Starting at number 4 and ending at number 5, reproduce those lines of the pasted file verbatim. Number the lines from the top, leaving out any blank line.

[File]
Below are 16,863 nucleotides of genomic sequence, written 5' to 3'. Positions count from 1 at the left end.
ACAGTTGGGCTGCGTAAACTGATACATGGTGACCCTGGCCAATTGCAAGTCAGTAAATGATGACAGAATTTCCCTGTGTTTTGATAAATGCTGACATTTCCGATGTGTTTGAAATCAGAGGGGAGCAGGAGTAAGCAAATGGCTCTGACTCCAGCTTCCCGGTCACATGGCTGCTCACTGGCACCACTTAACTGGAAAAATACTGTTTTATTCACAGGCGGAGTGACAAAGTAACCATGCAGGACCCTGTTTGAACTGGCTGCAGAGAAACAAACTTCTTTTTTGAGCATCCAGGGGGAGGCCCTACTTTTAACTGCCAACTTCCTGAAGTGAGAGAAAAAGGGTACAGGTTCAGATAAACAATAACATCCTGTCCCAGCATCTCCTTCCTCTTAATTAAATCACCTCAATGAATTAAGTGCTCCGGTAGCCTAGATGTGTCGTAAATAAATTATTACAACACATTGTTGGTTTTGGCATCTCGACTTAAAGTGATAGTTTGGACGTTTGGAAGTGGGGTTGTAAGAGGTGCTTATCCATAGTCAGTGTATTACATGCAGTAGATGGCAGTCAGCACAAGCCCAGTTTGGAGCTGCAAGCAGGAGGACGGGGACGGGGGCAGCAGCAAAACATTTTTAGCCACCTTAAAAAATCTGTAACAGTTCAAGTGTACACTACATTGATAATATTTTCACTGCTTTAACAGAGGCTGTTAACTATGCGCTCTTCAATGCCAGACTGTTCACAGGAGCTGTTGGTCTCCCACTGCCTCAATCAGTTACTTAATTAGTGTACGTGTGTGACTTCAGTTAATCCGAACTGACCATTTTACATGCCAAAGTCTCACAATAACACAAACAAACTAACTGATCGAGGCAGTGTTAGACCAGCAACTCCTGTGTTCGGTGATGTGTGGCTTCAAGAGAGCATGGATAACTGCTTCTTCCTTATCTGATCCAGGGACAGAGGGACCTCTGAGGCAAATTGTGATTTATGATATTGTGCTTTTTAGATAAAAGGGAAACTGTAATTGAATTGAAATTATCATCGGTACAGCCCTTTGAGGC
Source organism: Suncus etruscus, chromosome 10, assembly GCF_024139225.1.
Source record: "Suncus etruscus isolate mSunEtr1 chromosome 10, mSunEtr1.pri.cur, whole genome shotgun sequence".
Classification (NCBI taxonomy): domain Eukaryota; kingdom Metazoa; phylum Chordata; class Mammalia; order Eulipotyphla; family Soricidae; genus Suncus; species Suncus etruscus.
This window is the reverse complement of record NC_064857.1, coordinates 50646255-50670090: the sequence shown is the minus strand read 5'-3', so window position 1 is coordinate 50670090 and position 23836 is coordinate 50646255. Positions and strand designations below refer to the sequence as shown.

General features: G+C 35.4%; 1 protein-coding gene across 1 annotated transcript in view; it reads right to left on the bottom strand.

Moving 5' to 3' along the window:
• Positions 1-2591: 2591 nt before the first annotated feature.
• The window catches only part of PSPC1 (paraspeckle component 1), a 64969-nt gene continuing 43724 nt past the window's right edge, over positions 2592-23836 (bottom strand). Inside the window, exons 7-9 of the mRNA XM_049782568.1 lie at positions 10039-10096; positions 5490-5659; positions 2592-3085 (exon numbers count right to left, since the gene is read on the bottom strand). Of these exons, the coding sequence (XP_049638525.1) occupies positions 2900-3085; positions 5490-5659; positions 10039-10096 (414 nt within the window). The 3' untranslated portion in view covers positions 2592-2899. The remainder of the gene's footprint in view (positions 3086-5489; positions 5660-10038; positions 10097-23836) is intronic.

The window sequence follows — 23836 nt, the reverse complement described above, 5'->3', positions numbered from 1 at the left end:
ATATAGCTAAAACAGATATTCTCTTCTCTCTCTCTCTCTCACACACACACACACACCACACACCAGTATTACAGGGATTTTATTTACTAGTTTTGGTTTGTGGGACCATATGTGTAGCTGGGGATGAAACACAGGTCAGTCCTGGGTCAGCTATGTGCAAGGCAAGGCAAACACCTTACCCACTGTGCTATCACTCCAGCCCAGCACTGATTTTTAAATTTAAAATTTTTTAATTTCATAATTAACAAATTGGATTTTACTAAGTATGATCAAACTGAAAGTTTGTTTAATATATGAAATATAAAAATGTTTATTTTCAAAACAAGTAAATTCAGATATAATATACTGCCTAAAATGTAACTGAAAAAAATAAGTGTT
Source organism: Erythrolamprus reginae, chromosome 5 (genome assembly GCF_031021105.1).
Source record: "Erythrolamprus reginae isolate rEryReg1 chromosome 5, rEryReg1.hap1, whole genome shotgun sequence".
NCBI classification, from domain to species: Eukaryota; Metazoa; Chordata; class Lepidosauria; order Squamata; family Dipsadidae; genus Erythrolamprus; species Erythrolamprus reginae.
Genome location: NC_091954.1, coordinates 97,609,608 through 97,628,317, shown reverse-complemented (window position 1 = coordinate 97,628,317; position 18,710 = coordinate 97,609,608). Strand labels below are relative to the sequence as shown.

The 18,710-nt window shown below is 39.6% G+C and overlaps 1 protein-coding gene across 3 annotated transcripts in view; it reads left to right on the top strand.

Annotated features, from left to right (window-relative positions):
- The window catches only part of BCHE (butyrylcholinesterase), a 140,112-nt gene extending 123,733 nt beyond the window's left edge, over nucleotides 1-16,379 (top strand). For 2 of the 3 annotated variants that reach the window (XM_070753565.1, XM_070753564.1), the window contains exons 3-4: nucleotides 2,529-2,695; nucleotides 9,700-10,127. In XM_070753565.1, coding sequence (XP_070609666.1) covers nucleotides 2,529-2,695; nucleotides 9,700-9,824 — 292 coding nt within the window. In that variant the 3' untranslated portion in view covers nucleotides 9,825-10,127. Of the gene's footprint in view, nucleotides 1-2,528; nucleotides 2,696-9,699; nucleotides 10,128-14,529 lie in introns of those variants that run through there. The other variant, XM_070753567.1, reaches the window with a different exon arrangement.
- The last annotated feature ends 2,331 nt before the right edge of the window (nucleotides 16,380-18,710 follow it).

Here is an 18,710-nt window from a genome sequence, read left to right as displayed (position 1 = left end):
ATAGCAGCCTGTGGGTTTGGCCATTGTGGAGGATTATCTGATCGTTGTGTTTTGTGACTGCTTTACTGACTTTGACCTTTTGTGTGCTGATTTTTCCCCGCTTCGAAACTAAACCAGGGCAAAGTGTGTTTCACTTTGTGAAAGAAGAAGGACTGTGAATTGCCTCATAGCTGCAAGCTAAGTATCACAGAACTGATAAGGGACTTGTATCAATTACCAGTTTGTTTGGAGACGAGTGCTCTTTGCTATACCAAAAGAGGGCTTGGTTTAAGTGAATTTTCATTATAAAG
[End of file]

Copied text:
Source record: "Suncus etruscus isolate mSunEtr1 chromosome 10, mSunEtr1.pri.cur, whole genome shotgun sequence".
Classification (NCBI taxonomy): domain Eukaryota; kingdom Metazoa; phylum Chordata; class Mammalia; order Eulipotyphla; family Soricidae; genus Suncus; species Suncus etruscus.